I have not been to the scales yet, I wanted to make my adjustments using the tape measure first. I don't have a scale close by otherwise, that would be my next stop.

I fine tuned my adjustments last week-end at Beckmans parking lot then took the trailer in for service. Getting ready for Thanksgiving week-end trip to Palm Springs.
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Old 10-15-2007, 11:15 AM   #25
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Joe,

I have run your numbers through the handy-dandy Crowhurst hitch calculator and came up with the following observations:

By my calculations, you have about 1700# tension in the bars in the first case. This is transfering 700# from your rear axle, adding 490# to the steer axle and 210# to the trailer axle.

The weight distribution is 61% drive axle/39% steer axle.

In the second case you have about 3000# of tension in the bars, and you are unloading about 1260# from the rear axle, adding 880# to the front and 380# to the trailer axle. In this case you are transferring a good deal of passenger and cargo weight off the axle in addition to the tongue weight.

The weight distribution in the second case is 58% drive/42% steer.

(note: bar tension is not the same as bar ratings, 3000#bar tension does not exceed the rating of 1200# bars. 1200# bars are for 1200# tongue weight.)

I agree that you have barely changed the weight distribution in your tow vehicle, even though you have really cranked the bars up. I think the reason you are having trouble getting the axle weights more balanced is the weight you have added as cargo and passengers.

Have you considered taking along another vehicle? Maybe you can unload some of the weight by putting the kids in their own car. I think this would be a good idea as you are over the rated GCWR of your tow vehicle.

But it's your call. I just run the numbers.
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Old 10-15-2007, 12:47 PM   #26
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hi fc'

the 30 with slide is a porker on 2 axles...

don't rely on the factory reported tongue weight,

i'd wager YOUR tongue is over 1400 lbs and perhaps 1500...

after filling with propane and loading the unit.

so

1. scale the trailer and tongue un hitched and level.

IF you have time at the scale, moving cargo INSIDE the trailer and reweighting...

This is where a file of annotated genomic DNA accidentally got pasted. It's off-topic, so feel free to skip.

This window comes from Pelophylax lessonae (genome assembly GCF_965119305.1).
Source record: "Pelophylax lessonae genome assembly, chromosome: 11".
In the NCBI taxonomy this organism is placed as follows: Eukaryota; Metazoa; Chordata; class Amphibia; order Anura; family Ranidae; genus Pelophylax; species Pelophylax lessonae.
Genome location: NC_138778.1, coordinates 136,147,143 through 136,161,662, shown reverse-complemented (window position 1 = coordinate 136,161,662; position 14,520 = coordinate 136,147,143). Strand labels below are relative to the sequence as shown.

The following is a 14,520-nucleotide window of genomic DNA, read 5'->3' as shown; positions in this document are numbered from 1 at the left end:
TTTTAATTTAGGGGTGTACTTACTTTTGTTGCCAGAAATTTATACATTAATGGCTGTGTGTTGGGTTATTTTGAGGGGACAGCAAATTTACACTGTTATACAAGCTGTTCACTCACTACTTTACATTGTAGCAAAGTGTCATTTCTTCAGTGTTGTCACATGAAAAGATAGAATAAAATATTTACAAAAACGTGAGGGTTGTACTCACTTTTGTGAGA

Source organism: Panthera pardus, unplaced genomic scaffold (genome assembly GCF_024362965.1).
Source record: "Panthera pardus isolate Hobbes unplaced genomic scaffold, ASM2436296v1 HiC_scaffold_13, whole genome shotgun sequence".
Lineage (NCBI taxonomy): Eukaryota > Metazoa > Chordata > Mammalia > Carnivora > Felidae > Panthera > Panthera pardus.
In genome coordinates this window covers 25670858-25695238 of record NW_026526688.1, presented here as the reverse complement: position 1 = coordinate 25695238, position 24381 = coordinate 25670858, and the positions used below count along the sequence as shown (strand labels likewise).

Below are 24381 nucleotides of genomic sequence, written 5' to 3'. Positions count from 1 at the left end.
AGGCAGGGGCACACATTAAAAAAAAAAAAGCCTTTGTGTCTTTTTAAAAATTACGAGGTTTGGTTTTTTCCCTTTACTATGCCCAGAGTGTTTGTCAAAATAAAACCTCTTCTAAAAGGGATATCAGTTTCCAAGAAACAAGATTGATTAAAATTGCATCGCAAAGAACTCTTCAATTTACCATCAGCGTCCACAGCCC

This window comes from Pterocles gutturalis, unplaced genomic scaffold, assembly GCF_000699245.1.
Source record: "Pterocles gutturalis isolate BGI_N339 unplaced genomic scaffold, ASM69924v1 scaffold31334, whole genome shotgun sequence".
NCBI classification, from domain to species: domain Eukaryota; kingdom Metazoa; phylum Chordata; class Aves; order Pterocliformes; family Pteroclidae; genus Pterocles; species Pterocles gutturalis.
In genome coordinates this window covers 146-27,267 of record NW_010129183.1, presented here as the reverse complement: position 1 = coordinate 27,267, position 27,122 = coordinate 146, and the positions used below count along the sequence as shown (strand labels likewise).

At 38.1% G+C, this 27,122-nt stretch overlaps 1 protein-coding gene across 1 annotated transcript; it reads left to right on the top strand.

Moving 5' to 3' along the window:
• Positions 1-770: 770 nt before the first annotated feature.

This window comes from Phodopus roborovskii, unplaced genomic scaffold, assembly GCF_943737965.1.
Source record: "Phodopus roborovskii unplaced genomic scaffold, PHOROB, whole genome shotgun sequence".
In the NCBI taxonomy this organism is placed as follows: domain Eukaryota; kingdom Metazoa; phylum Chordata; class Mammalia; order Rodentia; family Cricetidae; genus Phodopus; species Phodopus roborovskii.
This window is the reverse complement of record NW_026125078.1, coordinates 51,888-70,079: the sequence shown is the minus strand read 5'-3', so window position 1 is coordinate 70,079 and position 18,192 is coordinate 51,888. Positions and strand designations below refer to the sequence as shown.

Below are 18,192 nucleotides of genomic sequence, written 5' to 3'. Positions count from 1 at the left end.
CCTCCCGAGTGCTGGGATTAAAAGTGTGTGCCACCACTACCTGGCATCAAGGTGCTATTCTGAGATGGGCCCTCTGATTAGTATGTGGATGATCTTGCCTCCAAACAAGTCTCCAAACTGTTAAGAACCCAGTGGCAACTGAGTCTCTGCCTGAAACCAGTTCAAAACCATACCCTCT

MIGHT lighten the tongue some.

as already stated THERE AREN'T ANY OVERLOAD SPRINGS on your tv...

IF the tongue mass is as expected the w/d bars are UNDER rated.

all the bending in the world will not increase the redistribution IF the bars are maxxed out.

reducing your hitch rating and bars to 750lbs when the tongue is nearly twice that weight is just CRAZY dumb...

without a 3500 or 4500 tow vehicle with dualies.

2. consider HIGHER rated w/d bars...

i realize they aren't easily interchangeable and the entire HITCH may be under rated.

that's one of the many advantanges to the haha, all the w/d bars fit one hitch

and the 'no sway' feature is unaffected by spring bars or their adjustments.

3. you can/might also consider UPGRADING the sub's rear suspension...

by adding an assist spring package.

no this doesn't increase the axle rating but it can help redistribute the tongue mass some.

the 30 slide model really needs a class 5 set up and a "beefier" 3/4 ton mule.

cheers
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Old 10-15-2007, 01:29 PM   #27
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Quote:
Originally Posted by Inland RV Center, In

Your hitch rating should be dropped to no more than 750 pounds.

However, because of the hitch rating you have, you will find that the front of the trailer and rear end of your tow vehicle, will no longer be level, but instead will be high. Not a good thing.

Andy
What is the "hitch rating"? The weight carrying capacity of the hitch? Would I be correct in my thinking a WD hitch will change the apparent tongue weight depending on it's setting?
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Old 10-15-2007, 01:52 PM   #28
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finalcutjoe,

I don't have anything to add to this discussion, but I do have a question. What is the weight rating for your front and rear axles?

Bill